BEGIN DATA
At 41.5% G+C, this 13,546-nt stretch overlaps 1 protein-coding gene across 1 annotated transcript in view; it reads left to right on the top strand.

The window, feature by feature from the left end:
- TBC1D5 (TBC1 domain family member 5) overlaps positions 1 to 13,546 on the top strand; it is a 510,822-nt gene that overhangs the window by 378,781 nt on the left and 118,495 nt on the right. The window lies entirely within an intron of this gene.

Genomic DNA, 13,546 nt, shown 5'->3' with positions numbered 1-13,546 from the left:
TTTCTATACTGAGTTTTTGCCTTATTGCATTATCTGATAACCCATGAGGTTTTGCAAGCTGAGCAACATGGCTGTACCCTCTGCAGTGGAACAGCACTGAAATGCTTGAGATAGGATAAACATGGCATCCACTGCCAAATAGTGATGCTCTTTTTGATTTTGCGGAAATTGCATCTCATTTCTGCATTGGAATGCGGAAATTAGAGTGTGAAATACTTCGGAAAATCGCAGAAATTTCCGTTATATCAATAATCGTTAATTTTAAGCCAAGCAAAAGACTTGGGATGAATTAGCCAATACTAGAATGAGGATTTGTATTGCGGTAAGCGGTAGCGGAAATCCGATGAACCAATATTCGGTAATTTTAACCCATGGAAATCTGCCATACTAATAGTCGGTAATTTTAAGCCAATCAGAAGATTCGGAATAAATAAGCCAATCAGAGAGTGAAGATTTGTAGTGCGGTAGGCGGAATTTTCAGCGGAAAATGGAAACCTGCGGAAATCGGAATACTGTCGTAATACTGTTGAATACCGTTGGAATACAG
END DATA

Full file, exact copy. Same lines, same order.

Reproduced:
At 41.5% G+C, this 13,546-nt stretch overlaps 1 protein-coding gene across 1 annotated transcript in view; it reads left to right on the top strand.

The window, feature by feature from the left end:
- TBC1D5 (TBC1 domain family member 5) overlaps positions 1 to 13,546 on the top strand; it is a 510,822-nt gene that overhangs the window by 378,781 nt on the left and 118,495 nt on the right. The window lies entirely within an intron of this gene.

Genomic DNA, 13,546 nt, shown 5'->3' with positions numbered 1-13,546 from the left:
TTTCTATACTGAGTTTTTGCCTTATTGCATTATCTGATAACCCATGAGGTTTTGCAAGCTGAGCAACATGGCTGTACCCTCTGCAGTGGAACAGCACTGAAATGCTTGAGATAGGATAAACATGGCATCCACTGCCAAATAGTGATGCTCTTTTTGATTTTGCGGAAATTGCATCTCATTTCTGCATTGGAATGCGGAAATTAGAGTGTGAAATACTTCGGAAAATCGCAGAAATTTCCGTTATATCAATAATCGTTAATTTTAAGCCAAGCAAAAGACTTGGGATGAATTAGCCAATACTAGAATGAGGATTTGTATTGCGGTAAGCGGTAGCGGAAATCCGATGAACCAATATTCGGTAATTTTAACCCATGGAAATCTGCCATACTAATAGTCGGTAATTTTAAGCCAATCAGAAGATTCGGAATAAATAAGCCAATCAGAGAGTGAAGATTTGTAGTGCGGTAGGCGGAATTTTCAGCGGAAAATGGAAACCTGCGGAAATCGGAATACTGTCGTAATACTGTTGAATACCGTTGGAATACAG